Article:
Consequently, what I’m not going to do here is go through the forms of tithe, the diocesan courts and the cases they covered, how an instance case was supposed to proceed with its potential 15 steps, nor even the reality of such cases on most occasions, or the type and form of the records. However, what I will indicate (see the image below) is the usefulness of such records to historians before mentioning briefly how interesting and useful this Rolvenden case turned out to be.

Tithe cases for historians

The plaintiff in the case was the holder of the parsonage of Rolvenden while the defendant was a farmer from Cranbrook who held pasture in Rolvenden from which he made hay, as well as using the grassland to graze his cattle. The case hinged on the parson’s desire to reverse a ‘time out of mind’ agreement whereby the grass or hay tithes had been commuted from kind to cash, grass/hay from the marshland seen as worth more than that from the upland. The deponents or witnesses in the case were two local men, albeit of different social status, who had been involved in the hay making the previous summer.

Using their statements, I had managed to come up with 16 points that I thought provided insights into what this case offered historians from ideas about the significance of outsiders who farmed land in Rolvenden and who employed local men at peak times in the agricultural year to ideas about good agricultural practice as understood by Rolvenden parishioners. This provided a good starting point for our discussion and people came up with further points, thereby highlighting the value of such sources, especially because the area covered by the Lossenham project is sandwiched between two ‘hot spots’ for tithe disputes in Kent – the Weald and the Romney Marshes. Consequently, tithe would seem to be another useful source the project historians might explore profitably and next month we will be staying with the High Weald in that Dr Brendan Chester-Kadwell on Tuesday 18th will be leading the online workshop on ‘reading’ routeways of the High Weald. If this sounds interesting, please contact Annie Partridge at annie@lossenham.org.uk for details.

Royal arms and note beaver to your left

So now to Richard’s presentation beginning with a summary of his research topic where he explained that he is exploring how people interacted with the post-Roman landscape, which was littered with Roman material, and thus how this past environment influenced the cultural identities of those who inhabited early medieval Kent. As he said, in recent scholarship there is a growing realisation that regional studies offer a fruitful means to investigate such phenomenon because they can make use of the limited extant evidence from some sites and can get away from generalising from disparate datasets. Consequently, he has selected three case studies: Thanet, West Kent, and Canterbury to give him both rural and ‘urban’ sites where he can examine landscape, settlement and objects, or what might be seen as moving from the macro to the micro.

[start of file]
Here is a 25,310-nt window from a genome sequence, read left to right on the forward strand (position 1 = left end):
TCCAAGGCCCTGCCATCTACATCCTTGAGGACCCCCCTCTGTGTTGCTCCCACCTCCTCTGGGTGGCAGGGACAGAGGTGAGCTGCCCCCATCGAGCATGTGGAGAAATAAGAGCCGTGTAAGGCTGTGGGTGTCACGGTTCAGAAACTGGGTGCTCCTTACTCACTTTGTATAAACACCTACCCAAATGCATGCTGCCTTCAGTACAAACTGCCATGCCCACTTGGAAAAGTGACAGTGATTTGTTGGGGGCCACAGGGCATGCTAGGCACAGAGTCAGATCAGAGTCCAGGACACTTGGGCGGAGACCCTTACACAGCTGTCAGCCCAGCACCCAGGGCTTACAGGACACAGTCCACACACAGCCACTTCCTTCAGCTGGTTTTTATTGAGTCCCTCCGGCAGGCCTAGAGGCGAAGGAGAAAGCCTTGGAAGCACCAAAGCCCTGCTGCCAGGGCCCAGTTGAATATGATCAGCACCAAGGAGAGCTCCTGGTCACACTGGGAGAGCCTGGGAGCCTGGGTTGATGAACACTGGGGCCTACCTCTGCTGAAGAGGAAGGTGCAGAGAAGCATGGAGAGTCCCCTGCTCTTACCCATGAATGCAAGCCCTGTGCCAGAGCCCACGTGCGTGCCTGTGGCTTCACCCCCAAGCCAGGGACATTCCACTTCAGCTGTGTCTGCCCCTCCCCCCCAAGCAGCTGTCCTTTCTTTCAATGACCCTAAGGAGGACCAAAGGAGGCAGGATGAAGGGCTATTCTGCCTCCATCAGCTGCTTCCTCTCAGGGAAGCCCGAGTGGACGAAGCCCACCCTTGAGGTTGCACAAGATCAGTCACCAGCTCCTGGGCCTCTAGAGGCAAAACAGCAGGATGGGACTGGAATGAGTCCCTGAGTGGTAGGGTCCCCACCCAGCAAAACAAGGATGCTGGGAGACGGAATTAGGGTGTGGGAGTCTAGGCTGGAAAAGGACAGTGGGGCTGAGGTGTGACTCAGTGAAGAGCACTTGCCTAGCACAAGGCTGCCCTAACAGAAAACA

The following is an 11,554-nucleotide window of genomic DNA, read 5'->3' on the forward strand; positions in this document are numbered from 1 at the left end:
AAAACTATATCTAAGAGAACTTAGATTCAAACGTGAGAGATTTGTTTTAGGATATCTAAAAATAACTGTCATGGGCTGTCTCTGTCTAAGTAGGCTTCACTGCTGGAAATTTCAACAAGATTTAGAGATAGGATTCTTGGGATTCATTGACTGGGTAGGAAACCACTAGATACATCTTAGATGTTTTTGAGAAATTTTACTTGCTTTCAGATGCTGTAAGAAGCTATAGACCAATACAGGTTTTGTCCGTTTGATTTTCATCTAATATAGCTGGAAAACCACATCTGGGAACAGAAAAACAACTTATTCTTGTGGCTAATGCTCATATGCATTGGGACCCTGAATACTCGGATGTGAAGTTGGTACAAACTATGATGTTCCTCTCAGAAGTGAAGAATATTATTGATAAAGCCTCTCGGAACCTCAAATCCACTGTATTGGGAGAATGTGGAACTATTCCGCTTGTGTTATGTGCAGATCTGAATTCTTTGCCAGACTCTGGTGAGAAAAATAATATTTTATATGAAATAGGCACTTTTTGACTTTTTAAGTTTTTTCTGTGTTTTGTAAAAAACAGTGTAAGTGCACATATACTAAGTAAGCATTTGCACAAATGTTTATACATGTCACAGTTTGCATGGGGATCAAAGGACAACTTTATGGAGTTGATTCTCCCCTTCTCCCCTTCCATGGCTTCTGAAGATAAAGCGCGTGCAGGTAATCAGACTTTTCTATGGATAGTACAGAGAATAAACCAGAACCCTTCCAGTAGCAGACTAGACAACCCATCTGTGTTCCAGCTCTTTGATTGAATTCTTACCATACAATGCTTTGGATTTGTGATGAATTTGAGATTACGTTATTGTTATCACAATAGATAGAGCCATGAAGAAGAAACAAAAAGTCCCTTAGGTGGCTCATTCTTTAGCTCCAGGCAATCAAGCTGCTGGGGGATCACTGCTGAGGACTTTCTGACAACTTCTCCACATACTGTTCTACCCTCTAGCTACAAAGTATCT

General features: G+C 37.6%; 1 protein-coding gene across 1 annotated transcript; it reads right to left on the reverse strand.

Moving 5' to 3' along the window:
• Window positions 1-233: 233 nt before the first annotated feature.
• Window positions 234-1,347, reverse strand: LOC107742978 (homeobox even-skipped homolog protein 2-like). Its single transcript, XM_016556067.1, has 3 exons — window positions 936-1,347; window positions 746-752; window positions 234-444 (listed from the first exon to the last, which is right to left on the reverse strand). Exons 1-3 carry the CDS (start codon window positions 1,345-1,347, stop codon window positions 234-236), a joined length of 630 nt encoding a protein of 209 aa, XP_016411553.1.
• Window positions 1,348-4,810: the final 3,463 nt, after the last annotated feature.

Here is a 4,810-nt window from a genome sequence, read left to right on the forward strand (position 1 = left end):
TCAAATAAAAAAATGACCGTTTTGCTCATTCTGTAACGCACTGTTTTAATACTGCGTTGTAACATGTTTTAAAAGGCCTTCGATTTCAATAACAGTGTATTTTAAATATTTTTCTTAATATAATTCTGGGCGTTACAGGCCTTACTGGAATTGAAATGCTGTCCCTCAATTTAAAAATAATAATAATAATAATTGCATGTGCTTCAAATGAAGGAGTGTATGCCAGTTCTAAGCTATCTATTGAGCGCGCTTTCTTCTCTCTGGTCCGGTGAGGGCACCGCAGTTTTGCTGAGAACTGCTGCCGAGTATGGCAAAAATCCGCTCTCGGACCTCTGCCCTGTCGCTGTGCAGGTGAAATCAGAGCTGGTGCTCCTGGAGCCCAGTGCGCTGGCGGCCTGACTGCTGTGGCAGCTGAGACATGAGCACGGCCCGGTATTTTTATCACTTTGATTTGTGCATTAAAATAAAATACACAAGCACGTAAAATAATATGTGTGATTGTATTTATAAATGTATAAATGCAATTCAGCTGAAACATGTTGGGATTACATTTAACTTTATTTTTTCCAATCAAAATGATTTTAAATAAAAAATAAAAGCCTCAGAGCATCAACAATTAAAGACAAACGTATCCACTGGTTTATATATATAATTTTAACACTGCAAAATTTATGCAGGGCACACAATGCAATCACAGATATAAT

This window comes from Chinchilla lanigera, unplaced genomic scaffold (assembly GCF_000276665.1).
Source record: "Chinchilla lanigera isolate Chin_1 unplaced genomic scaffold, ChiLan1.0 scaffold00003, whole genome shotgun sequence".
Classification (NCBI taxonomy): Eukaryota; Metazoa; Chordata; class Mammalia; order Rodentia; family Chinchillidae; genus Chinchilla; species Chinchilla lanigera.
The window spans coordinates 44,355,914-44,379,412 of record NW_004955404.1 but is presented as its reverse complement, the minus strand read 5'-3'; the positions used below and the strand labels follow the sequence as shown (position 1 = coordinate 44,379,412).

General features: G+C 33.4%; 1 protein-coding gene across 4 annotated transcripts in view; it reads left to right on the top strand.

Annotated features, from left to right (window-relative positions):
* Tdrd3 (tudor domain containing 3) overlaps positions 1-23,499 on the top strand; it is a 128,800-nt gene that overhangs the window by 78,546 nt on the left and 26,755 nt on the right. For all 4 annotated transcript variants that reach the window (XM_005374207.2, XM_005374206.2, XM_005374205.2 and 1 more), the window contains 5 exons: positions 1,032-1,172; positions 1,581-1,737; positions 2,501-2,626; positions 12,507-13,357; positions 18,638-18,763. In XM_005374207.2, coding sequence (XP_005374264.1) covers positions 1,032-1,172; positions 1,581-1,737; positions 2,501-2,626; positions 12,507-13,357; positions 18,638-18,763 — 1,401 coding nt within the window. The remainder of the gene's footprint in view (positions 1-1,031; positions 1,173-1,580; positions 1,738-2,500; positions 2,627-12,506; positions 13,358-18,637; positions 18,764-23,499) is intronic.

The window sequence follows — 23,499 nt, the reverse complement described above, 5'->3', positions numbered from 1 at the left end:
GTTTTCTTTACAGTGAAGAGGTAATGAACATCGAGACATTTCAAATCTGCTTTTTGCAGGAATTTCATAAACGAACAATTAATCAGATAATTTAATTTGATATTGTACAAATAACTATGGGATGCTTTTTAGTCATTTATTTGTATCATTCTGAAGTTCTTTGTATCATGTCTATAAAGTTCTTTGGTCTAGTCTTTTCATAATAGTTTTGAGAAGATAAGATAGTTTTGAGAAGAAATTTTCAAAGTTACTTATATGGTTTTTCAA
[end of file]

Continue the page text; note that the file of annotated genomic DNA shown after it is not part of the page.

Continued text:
In terms of objects, he is keen to explore the recycling of Roman pottery and the example he had chosen was the making of spindle whorls. For, as he said, the makers of these objects needed to be able to cut and drill the old Roman pottery successfully which meant they developed expertise in knowing which types of Roman pottery were suitable for this re-use, as well as having a specialist knowledge of different textiles to ensure the correct type of spindle whorl was available for those making cloth from different raw materials.

Central boar’s head

A similar type of understanding would have been needed by those who recycled Roman metalwork, including lead coffins for the making of brooches and other objects. Another interesting example was the use of Roman coins as weights for a balance, a conscious gathering of Roman material to be used for something different than its original intention. Stone was similarly re-used, and this might be in the form of buildings, such as the chapels of St Pancras and St Martin at Canterbury or at Minster in Sheppey, as well as the deployment of quern stones from the Roman villa site at Folkestone as pillow stones.